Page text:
Whenever I give a presentation, training, or just talk to security teams, it becomes clear that over the years a gap has been created between application security and development. A gap we created consciously and with intent and that became painfully visible with the introduction of Agile and DevOps. Suddenly exhaustive information security policies with checklists and penetration tests became serious impediments. The challenge we are facing now is how to bridge this gap again.

Fortunately this challenge is easier to solve as it appears to be. The key to success is to split the security officer function more Agile minded roles with different responsibilities and duties. In the coming blogs I will dive deeper into the different aspects of these roles and the differences in the responsibilities and duties. But first we need to take a little trip down to memory lane to understand how we ended up in this situation.

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Improve Team Collaboration by Co-creating a Team Poster

Bart Bouwers

Do you have a scrum team consisting of individual players? Does your team know why it exists in the first place? Do the team members know eachother's personal preferences for doing the things they do? Are they aware of what they find important as a team? A Team Poster crafted by the team itself will improve collaboration and contributes to a performance increase.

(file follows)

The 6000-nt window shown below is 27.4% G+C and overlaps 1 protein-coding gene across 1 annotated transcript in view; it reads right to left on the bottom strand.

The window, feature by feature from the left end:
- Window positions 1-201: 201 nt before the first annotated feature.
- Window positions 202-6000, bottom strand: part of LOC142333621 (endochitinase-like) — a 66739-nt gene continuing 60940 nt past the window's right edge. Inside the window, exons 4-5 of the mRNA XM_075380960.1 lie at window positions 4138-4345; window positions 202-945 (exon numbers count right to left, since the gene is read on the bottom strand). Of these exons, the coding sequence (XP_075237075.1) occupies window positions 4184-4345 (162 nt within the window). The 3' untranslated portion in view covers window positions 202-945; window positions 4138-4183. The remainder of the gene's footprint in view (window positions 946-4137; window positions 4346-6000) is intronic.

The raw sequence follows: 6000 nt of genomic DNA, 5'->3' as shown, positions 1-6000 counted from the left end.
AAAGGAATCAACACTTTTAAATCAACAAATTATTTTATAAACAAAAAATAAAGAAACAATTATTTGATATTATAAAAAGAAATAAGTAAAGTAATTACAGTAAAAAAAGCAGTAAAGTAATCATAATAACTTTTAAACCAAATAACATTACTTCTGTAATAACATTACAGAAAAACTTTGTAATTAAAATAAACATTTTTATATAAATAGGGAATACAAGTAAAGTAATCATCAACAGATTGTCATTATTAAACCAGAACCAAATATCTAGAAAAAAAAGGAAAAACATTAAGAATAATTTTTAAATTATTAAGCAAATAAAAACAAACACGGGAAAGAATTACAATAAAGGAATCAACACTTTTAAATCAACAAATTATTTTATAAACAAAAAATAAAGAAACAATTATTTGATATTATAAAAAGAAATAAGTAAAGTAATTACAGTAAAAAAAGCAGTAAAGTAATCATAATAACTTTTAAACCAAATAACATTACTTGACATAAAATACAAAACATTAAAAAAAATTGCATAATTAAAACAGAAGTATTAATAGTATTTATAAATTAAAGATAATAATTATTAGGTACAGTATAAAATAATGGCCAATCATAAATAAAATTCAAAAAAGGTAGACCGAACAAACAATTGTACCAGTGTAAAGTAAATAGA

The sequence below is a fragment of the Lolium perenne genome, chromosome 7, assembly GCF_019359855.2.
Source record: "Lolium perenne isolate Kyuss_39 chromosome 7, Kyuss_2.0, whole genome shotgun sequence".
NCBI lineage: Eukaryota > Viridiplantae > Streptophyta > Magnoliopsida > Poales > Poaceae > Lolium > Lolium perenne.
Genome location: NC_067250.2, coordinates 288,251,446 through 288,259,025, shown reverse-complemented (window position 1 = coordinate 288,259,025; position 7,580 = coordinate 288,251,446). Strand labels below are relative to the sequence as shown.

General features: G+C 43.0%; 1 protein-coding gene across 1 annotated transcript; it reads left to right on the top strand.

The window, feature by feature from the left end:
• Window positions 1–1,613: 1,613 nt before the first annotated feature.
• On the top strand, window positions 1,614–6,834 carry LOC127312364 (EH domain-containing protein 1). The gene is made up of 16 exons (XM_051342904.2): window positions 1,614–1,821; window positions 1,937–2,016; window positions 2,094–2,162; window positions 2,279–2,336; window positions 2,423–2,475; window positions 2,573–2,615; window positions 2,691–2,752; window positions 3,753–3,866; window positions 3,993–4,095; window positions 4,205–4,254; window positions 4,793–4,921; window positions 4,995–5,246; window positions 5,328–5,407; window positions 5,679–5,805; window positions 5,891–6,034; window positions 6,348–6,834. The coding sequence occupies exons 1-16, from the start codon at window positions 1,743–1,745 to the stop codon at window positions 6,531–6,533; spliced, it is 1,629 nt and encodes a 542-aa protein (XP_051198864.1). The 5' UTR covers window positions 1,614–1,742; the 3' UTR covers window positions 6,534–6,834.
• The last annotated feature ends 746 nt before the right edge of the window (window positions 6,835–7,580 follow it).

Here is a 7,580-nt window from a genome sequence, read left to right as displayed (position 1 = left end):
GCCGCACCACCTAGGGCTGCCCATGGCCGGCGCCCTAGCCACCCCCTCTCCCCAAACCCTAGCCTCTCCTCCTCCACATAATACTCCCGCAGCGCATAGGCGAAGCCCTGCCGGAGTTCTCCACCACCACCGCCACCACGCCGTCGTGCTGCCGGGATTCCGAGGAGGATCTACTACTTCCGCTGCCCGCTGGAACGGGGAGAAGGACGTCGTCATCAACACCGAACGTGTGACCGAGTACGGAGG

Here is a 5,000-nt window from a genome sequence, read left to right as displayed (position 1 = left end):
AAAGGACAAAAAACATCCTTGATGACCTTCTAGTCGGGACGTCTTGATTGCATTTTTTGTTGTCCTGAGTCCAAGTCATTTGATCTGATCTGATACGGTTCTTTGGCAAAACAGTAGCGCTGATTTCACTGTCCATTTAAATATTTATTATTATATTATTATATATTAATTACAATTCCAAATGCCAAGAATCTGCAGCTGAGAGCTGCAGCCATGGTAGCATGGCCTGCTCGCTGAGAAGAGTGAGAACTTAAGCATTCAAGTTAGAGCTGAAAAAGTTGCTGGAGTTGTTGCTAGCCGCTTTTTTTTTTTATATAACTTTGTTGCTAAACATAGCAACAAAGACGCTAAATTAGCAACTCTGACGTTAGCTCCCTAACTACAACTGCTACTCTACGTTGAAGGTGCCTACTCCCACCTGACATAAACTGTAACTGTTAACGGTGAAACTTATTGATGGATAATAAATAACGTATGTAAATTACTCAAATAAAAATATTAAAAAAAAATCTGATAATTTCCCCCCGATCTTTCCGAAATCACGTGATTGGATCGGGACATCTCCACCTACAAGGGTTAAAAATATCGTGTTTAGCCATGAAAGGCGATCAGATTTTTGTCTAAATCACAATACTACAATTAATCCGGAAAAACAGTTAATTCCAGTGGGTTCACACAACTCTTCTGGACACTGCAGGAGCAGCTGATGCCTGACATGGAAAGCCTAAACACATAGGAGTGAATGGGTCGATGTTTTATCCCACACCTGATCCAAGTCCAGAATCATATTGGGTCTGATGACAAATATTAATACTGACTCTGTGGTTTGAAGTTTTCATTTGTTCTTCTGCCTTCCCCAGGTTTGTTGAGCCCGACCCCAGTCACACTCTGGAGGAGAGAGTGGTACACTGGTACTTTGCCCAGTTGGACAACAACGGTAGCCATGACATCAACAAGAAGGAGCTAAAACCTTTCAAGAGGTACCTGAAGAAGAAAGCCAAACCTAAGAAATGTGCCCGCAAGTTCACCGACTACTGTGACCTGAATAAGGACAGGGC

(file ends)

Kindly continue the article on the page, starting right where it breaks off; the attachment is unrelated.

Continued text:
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The Five Belts Of The Product Owner

Chris Lukassen
What is your level?

What is your level?

One of the cool things that Europeans added to Judo is the belt system. Japanese are patient by nature, they either do or don't. In fact they distinguish only the black belt, you either have it or are progressing towards it.

We need a bit more guidance to know we are on the right way, hence we have the different belts (which actually originate from the game of pool.) So what are five distinct levels of Product Ownership that we can observe and what must change before we move on to the next level?

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Running Robot Framework's Remote Server as Java agent

Serge Beaumont

Robot Framework is a great automated testing tool that uses a keyword-driven approach. When you want to run Robot Framework tests within the context of a running system-under-test you can load Robot Framework's RemoteServer as a java agent. This is not something that comes out of the box so we will explain how to do it here.

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More Effective Team With Less Efficient Workers!

Pieter Rijken

Methods based on Agile and the Kanban Method both stimulate collaboration to achieve focus and flow. In practice this is often challenged by teams with specialists who have a tendency to maximize the utilization of the specialists.

So, is a team with a focus to finish work more effective than a team with focus on efficiently using expertise? Read more

Help Me Create a Better Way to Prioritise Features

Chris Lukassen

Do you remember the legendary PID? the Project Initiation Document. The famous big binder that we used to create in the beginning of a project to satisfy governance and then bury in a drawer so we could get started. Then agile came and we broke things down. We learned story maps, customer journeys, vision statements, business model canvases. For me it works for the big picture, but when it comes to feature development or epics, it's not perfect.

Product Samurai use elegant weapons for a clear and effective battle. So what is our weapon of choice? I have not yet seen te ultimate tool. But I'm close and I need your help to complete it.